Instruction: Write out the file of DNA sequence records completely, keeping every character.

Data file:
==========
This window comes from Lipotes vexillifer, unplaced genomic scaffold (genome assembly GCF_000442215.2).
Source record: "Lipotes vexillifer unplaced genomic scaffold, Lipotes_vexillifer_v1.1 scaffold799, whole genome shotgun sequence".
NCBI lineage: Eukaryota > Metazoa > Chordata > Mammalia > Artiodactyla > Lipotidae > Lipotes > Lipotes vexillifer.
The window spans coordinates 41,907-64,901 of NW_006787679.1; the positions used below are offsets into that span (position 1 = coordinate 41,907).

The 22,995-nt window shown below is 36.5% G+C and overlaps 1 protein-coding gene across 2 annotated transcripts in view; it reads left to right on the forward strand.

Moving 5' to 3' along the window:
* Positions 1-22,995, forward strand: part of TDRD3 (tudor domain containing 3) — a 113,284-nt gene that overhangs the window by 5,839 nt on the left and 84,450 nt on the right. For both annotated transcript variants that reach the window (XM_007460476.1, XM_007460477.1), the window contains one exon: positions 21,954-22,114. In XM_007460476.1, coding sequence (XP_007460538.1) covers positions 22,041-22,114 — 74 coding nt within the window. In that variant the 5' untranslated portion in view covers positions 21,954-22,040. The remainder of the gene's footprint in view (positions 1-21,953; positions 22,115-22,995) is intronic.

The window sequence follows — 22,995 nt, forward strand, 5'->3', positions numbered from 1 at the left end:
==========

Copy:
This window comes from Lipotes vexillifer, unplaced genomic scaffold (genome assembly GCF_000442215.2).
Source record: "Lipotes vexillifer unplaced genomic scaffold, Lipotes_vexillifer_v1.1 scaffold799, whole genome shotgun sequence".
NCBI lineage: Eukaryota > Metazoa > Chordata > Mammalia > Artiodactyla > Lipotidae > Lipotes > Lipotes vexillifer.
The window spans coordinates 41,907-64,901 of NW_006787679.1; the positions used below are offsets into that span (position 1 = coordinate 41,907).

The 22,995-nt window shown below is 36.5% G+C and overlaps 1 protein-coding gene across 2 annotated transcripts in view; it reads left to right on the forward strand.

Moving 5' to 3' along the window:
* Positions 1-22,995, forward strand: part of TDRD3 (tudor domain containing 3) — a 113,284-nt gene that overhangs the window by 5,839 nt on the left and 84,450 nt on the right. For both annotated transcript variants that reach the window (XM_007460476.1, XM_007460477.1), the window contains one exon: positions 21,954-22,114. In XM_007460476.1, coding sequence (XP_007460538.1) covers positions 22,041-22,114 — 74 coding nt within the window. In that variant the 5' untranslated portion in view covers positions 21,954-22,040. The remainder of the gene's footprint in view (positions 1-21,953; positions 22,115-22,995) is intronic.

The window sequence follows — 22,995 nt, forward strand, 5'->3', positions numbered from 1 at the left end: